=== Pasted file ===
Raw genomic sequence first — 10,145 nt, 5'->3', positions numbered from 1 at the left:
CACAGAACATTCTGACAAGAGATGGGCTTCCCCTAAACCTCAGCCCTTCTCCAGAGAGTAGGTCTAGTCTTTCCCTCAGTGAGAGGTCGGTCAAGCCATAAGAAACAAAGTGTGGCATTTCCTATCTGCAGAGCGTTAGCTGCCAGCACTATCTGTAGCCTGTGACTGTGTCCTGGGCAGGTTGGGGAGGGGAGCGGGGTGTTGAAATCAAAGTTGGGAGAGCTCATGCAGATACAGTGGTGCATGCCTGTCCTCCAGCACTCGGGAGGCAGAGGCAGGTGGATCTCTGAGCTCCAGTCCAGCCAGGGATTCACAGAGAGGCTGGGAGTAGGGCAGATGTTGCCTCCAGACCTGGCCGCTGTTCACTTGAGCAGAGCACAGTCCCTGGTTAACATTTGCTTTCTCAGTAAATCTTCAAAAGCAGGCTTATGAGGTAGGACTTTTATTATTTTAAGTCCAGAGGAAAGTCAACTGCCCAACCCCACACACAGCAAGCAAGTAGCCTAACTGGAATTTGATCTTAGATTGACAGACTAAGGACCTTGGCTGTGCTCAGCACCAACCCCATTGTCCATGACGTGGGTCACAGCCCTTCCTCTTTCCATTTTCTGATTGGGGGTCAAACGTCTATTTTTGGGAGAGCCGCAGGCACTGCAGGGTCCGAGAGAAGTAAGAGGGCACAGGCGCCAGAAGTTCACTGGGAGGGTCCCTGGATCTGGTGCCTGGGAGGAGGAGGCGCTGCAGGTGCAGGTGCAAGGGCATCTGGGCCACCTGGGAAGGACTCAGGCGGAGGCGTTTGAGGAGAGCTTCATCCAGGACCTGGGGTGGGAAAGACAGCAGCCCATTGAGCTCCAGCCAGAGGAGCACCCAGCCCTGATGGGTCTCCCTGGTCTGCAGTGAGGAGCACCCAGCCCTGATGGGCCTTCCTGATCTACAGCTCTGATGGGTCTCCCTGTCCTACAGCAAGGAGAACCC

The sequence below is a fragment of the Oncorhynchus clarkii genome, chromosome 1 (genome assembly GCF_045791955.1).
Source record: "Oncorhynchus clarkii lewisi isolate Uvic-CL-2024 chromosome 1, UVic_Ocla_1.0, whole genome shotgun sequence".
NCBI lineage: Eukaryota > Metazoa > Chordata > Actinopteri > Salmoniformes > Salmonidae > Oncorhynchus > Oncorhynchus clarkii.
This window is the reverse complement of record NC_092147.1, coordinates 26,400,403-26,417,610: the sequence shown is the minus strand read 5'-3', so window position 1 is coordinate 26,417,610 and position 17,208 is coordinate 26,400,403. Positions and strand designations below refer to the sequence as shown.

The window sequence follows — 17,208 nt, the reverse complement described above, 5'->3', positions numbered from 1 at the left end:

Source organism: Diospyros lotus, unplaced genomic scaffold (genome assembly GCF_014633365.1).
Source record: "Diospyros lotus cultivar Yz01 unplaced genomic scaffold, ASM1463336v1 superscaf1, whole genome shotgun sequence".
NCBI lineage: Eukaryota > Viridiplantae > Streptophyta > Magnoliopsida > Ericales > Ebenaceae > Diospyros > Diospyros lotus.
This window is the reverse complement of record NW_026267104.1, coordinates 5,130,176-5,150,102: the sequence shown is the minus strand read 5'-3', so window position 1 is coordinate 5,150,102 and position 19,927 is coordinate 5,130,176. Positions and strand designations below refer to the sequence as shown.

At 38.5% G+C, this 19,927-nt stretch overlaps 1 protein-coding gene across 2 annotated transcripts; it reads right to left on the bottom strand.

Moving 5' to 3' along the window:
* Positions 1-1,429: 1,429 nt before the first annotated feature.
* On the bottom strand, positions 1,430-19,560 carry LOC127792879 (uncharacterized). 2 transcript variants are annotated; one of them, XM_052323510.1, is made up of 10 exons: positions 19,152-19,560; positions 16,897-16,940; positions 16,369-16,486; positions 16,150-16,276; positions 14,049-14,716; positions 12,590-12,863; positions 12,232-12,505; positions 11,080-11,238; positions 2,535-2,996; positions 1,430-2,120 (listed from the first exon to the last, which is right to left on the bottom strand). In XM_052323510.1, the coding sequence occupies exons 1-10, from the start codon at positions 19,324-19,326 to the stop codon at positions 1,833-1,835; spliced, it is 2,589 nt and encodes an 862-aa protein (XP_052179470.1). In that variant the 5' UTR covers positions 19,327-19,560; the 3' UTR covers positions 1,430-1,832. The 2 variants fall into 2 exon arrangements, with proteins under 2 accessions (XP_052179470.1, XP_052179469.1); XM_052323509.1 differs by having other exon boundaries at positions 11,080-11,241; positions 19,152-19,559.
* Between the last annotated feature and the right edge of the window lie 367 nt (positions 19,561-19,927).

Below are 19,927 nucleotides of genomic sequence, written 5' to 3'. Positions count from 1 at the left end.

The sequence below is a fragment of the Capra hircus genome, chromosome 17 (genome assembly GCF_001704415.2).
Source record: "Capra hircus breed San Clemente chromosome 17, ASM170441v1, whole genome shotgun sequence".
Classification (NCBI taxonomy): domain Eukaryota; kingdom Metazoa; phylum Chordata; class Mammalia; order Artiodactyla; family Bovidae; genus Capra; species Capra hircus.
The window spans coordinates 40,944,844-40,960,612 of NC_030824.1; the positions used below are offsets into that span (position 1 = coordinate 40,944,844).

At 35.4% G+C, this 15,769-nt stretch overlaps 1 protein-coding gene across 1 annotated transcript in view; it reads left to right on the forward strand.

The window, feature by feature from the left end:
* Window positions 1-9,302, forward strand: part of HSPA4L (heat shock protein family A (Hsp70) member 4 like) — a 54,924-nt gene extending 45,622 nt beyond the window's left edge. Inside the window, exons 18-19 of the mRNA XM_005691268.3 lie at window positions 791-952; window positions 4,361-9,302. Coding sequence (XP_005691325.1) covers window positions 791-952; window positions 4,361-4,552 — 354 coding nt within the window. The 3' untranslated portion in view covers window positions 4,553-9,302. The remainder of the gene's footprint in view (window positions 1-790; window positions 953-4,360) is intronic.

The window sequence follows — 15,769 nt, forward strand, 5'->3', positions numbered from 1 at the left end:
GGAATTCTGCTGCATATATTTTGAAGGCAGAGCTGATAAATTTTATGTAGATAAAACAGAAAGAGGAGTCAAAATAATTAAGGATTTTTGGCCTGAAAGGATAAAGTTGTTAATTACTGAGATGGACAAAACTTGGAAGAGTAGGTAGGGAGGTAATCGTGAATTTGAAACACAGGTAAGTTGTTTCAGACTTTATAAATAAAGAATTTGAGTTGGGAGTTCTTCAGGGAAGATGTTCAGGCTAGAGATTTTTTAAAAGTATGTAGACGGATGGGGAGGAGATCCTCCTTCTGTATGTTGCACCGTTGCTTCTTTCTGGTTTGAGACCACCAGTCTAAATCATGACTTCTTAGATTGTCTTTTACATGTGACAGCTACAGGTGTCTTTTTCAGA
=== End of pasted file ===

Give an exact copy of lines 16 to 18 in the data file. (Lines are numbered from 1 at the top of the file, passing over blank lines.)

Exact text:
* Between the last annotated feature and the right edge of the window lie 367 nt (positions 19,561-19,927).

Below are 19,927 nucleotides of genomic sequence, written 5' to 3'. Positions count from 1 at the left end.

The sequence below is a fragment of the Capra hircus genome, chromosome 17 (genome assembly GCF_001704415.2).